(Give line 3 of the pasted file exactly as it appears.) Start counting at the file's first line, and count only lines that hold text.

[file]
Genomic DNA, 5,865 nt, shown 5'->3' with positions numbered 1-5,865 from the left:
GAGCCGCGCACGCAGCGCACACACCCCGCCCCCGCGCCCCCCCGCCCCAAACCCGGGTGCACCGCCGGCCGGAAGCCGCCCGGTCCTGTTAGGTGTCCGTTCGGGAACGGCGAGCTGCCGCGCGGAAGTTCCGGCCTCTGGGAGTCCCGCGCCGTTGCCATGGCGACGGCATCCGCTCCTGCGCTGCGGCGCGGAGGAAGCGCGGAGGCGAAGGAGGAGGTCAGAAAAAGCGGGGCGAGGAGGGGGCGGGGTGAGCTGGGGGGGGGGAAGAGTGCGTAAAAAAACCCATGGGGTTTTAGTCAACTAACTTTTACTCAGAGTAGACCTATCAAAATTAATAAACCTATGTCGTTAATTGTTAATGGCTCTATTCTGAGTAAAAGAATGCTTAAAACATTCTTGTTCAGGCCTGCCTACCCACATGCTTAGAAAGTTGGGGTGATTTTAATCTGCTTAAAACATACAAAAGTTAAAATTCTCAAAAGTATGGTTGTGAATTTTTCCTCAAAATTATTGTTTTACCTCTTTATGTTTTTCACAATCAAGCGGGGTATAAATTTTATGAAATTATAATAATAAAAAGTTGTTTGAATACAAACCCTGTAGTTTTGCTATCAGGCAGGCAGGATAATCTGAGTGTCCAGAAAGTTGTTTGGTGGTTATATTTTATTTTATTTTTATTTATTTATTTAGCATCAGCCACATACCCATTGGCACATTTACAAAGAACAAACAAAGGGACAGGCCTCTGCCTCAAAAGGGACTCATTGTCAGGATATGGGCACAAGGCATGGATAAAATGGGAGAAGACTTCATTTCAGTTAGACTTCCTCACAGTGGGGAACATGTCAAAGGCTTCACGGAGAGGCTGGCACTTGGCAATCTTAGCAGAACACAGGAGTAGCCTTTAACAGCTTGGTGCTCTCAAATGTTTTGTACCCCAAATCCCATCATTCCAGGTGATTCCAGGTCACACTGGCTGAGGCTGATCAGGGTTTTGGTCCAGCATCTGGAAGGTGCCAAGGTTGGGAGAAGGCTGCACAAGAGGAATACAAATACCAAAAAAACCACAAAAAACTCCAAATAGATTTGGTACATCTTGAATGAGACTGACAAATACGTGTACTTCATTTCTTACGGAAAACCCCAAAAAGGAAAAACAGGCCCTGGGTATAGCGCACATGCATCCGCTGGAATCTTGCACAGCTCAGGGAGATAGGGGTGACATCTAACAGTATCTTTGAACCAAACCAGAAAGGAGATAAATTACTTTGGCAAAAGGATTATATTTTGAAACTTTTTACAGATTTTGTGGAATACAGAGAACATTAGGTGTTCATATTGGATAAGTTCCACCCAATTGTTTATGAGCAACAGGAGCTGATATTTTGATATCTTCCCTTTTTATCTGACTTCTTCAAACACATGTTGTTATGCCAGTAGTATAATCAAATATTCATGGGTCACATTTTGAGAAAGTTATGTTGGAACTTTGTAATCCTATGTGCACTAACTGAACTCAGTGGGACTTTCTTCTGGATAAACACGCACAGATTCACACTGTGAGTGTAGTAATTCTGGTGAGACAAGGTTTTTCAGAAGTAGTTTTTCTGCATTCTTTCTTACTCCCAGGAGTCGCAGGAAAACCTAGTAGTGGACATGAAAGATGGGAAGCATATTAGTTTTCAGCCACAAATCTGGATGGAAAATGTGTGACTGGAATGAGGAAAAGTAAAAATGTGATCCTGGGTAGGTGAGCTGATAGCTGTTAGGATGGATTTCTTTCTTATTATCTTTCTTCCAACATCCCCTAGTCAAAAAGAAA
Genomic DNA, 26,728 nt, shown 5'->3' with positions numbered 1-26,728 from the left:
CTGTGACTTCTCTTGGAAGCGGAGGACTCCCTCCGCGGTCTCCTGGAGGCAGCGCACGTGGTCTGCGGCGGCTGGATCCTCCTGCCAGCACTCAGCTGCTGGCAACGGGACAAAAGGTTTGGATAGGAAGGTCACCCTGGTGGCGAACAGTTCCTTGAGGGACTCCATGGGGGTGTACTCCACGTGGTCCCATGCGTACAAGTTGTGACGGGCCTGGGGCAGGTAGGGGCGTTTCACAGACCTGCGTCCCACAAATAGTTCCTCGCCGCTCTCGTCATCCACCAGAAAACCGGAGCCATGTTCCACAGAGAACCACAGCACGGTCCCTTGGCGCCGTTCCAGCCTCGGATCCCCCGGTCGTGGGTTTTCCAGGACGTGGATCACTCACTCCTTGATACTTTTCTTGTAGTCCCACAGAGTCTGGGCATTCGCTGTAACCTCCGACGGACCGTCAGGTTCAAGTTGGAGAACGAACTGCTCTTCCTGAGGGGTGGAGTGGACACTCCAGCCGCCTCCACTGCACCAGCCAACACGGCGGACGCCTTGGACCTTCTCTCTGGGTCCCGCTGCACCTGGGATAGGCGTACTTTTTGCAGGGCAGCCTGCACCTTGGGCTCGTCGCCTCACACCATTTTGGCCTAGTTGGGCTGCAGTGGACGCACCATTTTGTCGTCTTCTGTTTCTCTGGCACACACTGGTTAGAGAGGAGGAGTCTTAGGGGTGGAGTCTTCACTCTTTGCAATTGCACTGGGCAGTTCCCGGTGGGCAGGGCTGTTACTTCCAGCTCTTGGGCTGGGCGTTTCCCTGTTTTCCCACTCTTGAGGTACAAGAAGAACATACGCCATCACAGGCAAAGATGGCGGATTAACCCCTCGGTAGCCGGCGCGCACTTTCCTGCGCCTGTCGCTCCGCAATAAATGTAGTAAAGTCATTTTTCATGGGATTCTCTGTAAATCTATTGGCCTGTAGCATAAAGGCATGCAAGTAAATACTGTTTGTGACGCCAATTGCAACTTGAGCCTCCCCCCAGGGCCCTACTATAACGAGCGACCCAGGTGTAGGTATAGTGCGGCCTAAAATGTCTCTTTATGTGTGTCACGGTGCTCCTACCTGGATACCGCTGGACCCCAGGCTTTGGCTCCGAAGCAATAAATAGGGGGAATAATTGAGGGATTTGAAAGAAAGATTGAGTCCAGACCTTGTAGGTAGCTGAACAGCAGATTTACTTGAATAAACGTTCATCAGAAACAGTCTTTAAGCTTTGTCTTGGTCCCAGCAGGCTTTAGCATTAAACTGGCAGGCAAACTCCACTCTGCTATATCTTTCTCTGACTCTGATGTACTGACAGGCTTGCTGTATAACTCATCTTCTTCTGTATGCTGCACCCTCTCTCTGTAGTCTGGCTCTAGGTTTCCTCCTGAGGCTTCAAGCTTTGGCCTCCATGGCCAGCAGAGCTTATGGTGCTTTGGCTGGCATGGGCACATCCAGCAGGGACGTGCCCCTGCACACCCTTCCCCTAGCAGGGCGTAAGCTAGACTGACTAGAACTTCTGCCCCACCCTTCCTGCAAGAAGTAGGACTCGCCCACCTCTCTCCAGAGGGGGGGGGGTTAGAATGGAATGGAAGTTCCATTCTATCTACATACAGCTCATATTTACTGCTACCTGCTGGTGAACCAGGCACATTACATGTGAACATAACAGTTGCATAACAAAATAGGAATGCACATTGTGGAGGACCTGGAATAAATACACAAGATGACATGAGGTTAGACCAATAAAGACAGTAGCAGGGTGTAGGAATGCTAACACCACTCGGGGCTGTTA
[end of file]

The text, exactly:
Genomic DNA, 26,728 nt, shown 5'->3' with positions numbered 1-26,728 from the left: